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How to choose a natural grindstone from Arkansas

Arkansas natural grinding stones excel in excellent grinding capabilities, making them increasingly popular among both beginners and professionals in manual grinding. In order to utilize their advantages and achieve above-average results, we will take a closer look at these grinding stones in this article.

How to choose a natural grindstone from Arkansas

Natural grinding stones from Arkansas

There is quite a lot of information on the Internet about grinding knives and other cutting tools. Hints and tips on how to use the sharpening system correctly, or how to choose a suitable sharpening angle, can be found almost everywhere. That's why we're going to do something a little more special and we will go all the way to Arkansas, America.

This is because this is where the Arkansas natural grinding stone, popular among grinders all over the world, comes from. But not everyone knows just at the beginning how to choose the right type. For many people may be a vague designation, such as Soft, Hard, Translucent, and more. So we will explain how it really is with them, and how you can utilize their advantages in the comfort of your home and achieve great results with manual grinding.

Basic information

We start with some general information on the origin and some properties of the Arkansas grinding stone. Arkansas, or Novaculite, is a microcrystalline to cryptocrystalline* rock containing silica in the form of cornea or flint. It usually occurs in white to gray and also black, with a density in the range of 2.2 - 2.5.

* cryptocrystalline - the prefix crypto means indistinct / hidden / unclear → cryptocrystalline rock therefore has a crystalline structure that is recognizable only under a microscope

The deposits of this rock include mainly the Ouachita Mountains in the states of Arkansas and Oklahoma, then Texas, but also Japan or the Middle East.

The name Novakulit is derived from the Latin word „novacula“ meaning a sharp knife or razor. Because novakulit is a very hard rock with a high density, it has been used since ancient times in the production of arrowheads and spears, and later as an abrasive material.

Division of Arkansas grinding stones

Natural abrasive stones from Arkansas are divided not by the size of grains but by the density and hardness associated with the roughness of the stone.

There are no differences in the size of the abrasive grains between the individual types of Arkansas, they remain approximately of the same size, the density just mentioned changes - i.e. the amount of grains joined by a binder.

In general, the less density and therefore the hardness of the grinding stone, the coarser it is. So the softer the stone, the more aggressive sharpening it ensures. Conversely, the harder the stone, the finer the finish of the edge makes.

Arkansas designation

Arkansas grinding stones are referred to by English adjectives: Soft, Hard, Translucent, True Hard and many more. However, we will stop only with the basic types and give a brief description of them.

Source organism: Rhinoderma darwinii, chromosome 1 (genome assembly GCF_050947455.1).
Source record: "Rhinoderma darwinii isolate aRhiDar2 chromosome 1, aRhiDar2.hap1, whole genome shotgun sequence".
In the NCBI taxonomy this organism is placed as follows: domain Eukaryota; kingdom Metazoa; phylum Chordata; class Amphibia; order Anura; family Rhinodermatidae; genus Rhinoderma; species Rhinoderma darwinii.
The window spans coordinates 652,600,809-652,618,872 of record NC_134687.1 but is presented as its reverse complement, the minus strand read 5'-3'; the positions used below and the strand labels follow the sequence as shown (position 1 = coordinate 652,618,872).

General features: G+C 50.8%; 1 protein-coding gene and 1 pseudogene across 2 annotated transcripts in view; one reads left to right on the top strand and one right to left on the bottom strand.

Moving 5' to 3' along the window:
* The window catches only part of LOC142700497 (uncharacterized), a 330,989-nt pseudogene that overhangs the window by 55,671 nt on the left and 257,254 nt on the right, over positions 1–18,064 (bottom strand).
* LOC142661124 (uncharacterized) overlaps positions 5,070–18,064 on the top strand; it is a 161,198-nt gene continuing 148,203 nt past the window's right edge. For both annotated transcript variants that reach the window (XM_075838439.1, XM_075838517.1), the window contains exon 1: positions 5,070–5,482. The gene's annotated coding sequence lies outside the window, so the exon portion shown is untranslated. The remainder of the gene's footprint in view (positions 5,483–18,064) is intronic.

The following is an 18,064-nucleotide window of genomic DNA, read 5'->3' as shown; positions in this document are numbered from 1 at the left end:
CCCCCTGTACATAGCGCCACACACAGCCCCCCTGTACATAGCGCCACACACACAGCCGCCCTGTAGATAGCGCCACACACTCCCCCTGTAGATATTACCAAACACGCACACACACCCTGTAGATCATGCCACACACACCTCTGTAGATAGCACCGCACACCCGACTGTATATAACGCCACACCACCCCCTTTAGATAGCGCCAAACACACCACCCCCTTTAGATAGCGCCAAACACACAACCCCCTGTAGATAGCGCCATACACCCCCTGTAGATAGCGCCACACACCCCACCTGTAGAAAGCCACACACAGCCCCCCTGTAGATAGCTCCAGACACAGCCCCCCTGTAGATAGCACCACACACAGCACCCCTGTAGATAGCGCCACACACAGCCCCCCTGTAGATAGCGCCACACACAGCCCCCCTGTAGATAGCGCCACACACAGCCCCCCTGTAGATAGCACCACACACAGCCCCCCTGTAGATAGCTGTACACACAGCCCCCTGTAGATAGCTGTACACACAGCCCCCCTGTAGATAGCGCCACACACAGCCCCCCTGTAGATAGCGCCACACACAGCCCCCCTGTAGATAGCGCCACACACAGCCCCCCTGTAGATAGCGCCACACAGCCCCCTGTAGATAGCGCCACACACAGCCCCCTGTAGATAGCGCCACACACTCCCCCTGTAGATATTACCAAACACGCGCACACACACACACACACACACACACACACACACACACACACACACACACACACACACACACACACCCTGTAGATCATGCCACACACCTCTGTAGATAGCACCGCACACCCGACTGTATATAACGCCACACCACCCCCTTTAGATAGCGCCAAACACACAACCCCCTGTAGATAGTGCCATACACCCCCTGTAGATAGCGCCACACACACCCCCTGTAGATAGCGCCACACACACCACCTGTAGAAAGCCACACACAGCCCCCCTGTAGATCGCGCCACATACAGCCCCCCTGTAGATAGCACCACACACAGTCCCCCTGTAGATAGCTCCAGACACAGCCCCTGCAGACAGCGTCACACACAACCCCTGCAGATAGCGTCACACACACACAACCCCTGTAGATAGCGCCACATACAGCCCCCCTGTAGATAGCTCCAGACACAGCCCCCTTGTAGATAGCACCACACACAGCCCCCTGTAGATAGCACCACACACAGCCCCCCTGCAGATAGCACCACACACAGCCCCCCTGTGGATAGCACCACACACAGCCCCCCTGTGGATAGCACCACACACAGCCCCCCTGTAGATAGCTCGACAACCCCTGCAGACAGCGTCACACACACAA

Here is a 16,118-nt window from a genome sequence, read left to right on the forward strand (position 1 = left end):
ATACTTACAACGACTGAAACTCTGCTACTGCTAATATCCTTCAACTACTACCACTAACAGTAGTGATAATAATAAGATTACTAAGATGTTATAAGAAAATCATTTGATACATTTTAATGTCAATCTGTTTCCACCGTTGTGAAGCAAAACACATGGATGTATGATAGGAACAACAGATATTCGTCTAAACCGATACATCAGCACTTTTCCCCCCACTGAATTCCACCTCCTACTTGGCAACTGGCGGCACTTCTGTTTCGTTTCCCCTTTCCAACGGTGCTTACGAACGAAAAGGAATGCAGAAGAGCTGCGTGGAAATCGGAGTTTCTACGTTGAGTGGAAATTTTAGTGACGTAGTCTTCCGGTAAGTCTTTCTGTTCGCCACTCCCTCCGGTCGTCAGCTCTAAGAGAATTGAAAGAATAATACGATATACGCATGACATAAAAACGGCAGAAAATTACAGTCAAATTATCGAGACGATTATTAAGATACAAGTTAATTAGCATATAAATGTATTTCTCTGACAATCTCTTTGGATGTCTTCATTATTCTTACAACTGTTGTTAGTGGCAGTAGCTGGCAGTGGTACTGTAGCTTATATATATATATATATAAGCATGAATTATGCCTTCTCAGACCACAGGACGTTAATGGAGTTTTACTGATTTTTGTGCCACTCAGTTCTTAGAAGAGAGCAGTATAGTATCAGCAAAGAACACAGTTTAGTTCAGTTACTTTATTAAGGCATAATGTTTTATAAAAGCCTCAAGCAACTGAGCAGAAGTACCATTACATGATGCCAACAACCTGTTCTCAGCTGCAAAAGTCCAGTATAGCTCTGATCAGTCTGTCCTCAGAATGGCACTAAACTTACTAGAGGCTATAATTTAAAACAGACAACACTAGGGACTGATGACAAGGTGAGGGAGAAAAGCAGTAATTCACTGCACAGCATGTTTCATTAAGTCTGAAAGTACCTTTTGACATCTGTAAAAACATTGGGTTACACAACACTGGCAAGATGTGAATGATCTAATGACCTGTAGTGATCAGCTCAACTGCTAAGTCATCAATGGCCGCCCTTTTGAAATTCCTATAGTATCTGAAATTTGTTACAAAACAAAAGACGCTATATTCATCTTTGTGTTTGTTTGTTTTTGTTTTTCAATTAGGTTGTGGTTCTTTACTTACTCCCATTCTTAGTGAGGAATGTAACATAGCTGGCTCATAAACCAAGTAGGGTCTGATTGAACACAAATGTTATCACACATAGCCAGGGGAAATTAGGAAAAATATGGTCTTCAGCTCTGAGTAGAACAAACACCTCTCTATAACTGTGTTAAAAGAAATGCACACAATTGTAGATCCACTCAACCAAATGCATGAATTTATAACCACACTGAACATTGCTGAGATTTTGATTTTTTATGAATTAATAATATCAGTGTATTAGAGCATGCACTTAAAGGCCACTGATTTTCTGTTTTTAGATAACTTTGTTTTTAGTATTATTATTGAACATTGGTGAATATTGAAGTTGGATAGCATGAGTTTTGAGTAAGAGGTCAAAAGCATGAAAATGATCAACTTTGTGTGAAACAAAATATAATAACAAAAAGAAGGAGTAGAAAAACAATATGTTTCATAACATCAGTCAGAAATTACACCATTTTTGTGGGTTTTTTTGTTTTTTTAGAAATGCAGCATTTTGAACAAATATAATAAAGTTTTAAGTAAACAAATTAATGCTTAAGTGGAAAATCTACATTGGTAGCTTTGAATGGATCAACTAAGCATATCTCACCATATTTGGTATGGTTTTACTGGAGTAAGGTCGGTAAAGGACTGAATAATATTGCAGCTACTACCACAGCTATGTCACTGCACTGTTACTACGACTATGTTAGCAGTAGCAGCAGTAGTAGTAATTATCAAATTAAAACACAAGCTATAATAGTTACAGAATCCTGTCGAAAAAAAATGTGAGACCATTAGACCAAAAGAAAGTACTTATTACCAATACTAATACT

Types of Arkansas


  • soft grinding stone, also the coarsest type of Arkansas
  • is used for all-purpose grinding of cutting tools like chisels or kitchen knives
  • is suitable for creating sharp edges


  • harder grinding stone, finer grinding surface
  • allows to achieve high sharpness and maintain excellent edge condition
  • used for polishing and fine sharpening


  • hard grinding stone with extra fine grinding surface
  • used to create details and maximally sharp edges
  • ensures really fine sharpening and polishing


  • extra hard grinding stone
  • extra fine like Translucent Arkansas
  • allows to achieve a shiny finish of the blade

Now it may be clearer how to choose the right type of Arkansas according to individual needs. According to the recommendations of grinders from America, Arkansas grinding stones are also suitable for finishing tools such as razors, but they are mostly used when adjusting chisels and similar tools. Before use, it is necessary to consider the condition and also the type of grinded tool and consult, if necessary.

The users‘ experience shows that even the softest Arkansas stones definitely do not lack hardness and one must not be afraid of pushing when sharpening. In general, Arkansas has a much longer time and does not grind off like other man-made grinding stones. Working with them takes more time, so they are not too popular for conventional grinding, they are most often used for polishing and honing.

Grinding oil

You may also have wondered how it is with the use of abrasive oils when grinding with Arkansas. Opinions differ in this regard, but the vast majority of Arkansas grinding stone manufacturers advise their customers to use special grinding oil.

However, some users claim that if you never use abrasive oil, the stone will work the same way. In this case, it depends on your own decision, but the truth is that you do not spoil anything with the oil.

Pros and cons


  • very durable material
  • high hardness
  • wear little
  • the hardest Arkansas grinding stones create a mirror-shiny blade
  • great for polishing


  • more time-consuming work
  • rare types (e.g. Translucent Arkansas) are more expensive

Natural grinding stones from Arkansas are great helpers, but they need time, patience and a firm hand. When you know how to use them properly, and especially when, they guarantee you unusual results.

We hope you learned something new while reading this article, and may be thinking about getting your own Arkansas now.

Therefore, don't forget to take a look at our offer of Arkansas grinding stones from the American manufacturer Lansky and choose the right one for you.

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